Last year I decided to run a half marathon. That’s 21.1 km – the longest distance I had ever run in my life. But I wanted to challenge myself to try, and maybe even taste the possibility of one day running a full marathon – one of those bucket list type of ideas. You might imagine that it required a lot of courage on my part to take on this challenge, and you would be correct, but not perhaps in the way you might think.
In difficult situations, courage may be required to take the initial step of action – to begin to do the right thing, or a good thing, even in the midst of fear, the unknown, or opposition. But courage is also a virtue of endurance – the capacity to keep doing the good or right thing over a prolonged period of time, despite boredom, fatigue, or hardship. Some people call this grittiness. Others might refer to it as determination, persistence, or steadfastness. But this aspect of courage can also simply be called perseverance. Truth be told, for me personally it did not require a lot of courage just to sign up for a half marathon. But it did require a lot of courage, in the form of perseverance, to train to run 21.1 km with a goal of finishing in less than 2 hours.
When it comes to leadership, perseverance is also one of the most important virtues required and it can be applied to many leadership situations. But there are three areas in which every leader requires perseverance: vision, tasks, and relationships.
Perseverance in Vision
One of the roles of a leader is to cast a vision of a preferred future, to get people on-board, and to do what’s necessary to achieve it. At first a new vision can be very exciting, energizing and uplifting. In one way or another we are all attracted to ‘something new’. People rally around and things start moving. But often, inevitably, challenges arise. Things don’t go as smoothly as we had anticipated and maybe some of those following us start to become critical. As time progresses things can get heavy, and we may be tempted to abandon the vision.
It’s precisely at these moments when courage, in particular perseverance, is necessary. It doesn’t mean that leaders aren’t free to make adjustments or course corrections. But a virtuous leader needs to dig deep and remember the purpose and motivation behind why they set out with the vision in the first place. A strong “why” can endure any “what”.
Perseverance in Tasks
All leaders have things they will need to do – important tasks that need to be completed. Some of them will be easy and quick. Some of them can be delegated to others who have specific competencies. But there will be other tasks that need to be handled directly and personally by the leader, and at times these will take much longer and will be more difficult than anticipated.
It could be easy to let things slip, to give up and to not press on. But this would be leadership suicide. Seeing tasks through to the end is one of the ways leaders build trust with their collaborators. One of the surest ways to lose trust is to make promises and not see them through. Therefore, it is critical that virtuous leaders exercise perseverance in these tasks for the sake of their mission and their credibility as a leader.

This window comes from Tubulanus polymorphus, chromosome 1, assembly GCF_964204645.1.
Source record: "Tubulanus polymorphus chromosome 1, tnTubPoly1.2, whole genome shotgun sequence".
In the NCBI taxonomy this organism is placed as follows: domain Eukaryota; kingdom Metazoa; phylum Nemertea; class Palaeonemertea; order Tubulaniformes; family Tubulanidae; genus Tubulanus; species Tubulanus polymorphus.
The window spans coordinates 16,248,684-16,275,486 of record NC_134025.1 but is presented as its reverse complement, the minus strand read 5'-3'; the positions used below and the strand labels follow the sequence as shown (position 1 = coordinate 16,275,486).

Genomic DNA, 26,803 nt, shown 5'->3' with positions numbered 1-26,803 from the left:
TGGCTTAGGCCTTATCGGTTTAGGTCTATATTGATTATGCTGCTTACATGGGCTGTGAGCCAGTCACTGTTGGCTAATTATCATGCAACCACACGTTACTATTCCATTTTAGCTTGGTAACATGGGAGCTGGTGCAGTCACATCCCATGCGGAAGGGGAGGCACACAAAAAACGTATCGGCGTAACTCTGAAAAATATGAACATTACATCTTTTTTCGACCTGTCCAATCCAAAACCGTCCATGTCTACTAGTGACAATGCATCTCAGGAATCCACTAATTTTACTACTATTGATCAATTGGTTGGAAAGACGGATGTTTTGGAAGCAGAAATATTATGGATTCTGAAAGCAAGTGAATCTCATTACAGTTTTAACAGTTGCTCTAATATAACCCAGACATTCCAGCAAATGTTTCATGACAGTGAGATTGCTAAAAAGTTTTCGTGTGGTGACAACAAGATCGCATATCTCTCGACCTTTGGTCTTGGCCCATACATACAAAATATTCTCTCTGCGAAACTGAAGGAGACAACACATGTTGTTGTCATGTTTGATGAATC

Perseverance in Relationships
I once asked a leader of a complex organization what was the most challenging aspect in his leadership. He answered, “That’s easy – it’s also the most rewarding aspect: the people.” In the pursuit of a vision, relationships between people at times get strained. We are all unique and while those differences are enriching, they can also become frustrating.
Leaders especially are not immune to this experience. When things get tough with people, one could be tempted to ignore either the issue or the individual(s), in the hopes that things will get better on their own. Or one might feel tempted to leave that relationship behind and press on toward the accomplishment of the vision. But at the heart of great leadership lies a dedication to people.
Ultimately, perseverance in relationships means being willing to endure awkwardness or tension, while initiating steps toward deeper understanding and friendship. It’s not always possible to reconcile differences, but virtuous leaders make the effort and don’t give up easily.
The Key to Perseverance: Perspective
We are often tempted to give up early when we lose our perspective on a situation. In vision, we forget why we are doing what we are doing. In tasks, we lose sight of how broken promises undermine the integrity of our leadership. In relationships, we forget that leadership isn’t just about accomplishing a vision; it’s a journey with people.
When leaders find themselves struggling to persevere, we need to step back, find a quiet place, and take some time to reflect and remember – to gain perspective. We need to remember why our vision is important. We need to recall how completing tasks builds confidence in our leadership. We need to reflect on the incredible rewards of companionship in a common mission.
On May 23, 2015 I ran 21.1 km in 1 hour 58 minutes, bettering my goal by two minutes. It required many moments of perseverance throughout the six months of training prior to the race, and it especially demanded perseverance during the last 3 kilometres of the race itself. But for me, it was a moment of great joy and accomplishment when I crossed the finish line.
When leaders persevere in vision, tasks, and relationships they can find great joy in achieving their goals. In which area of your leadership do you need perseverance?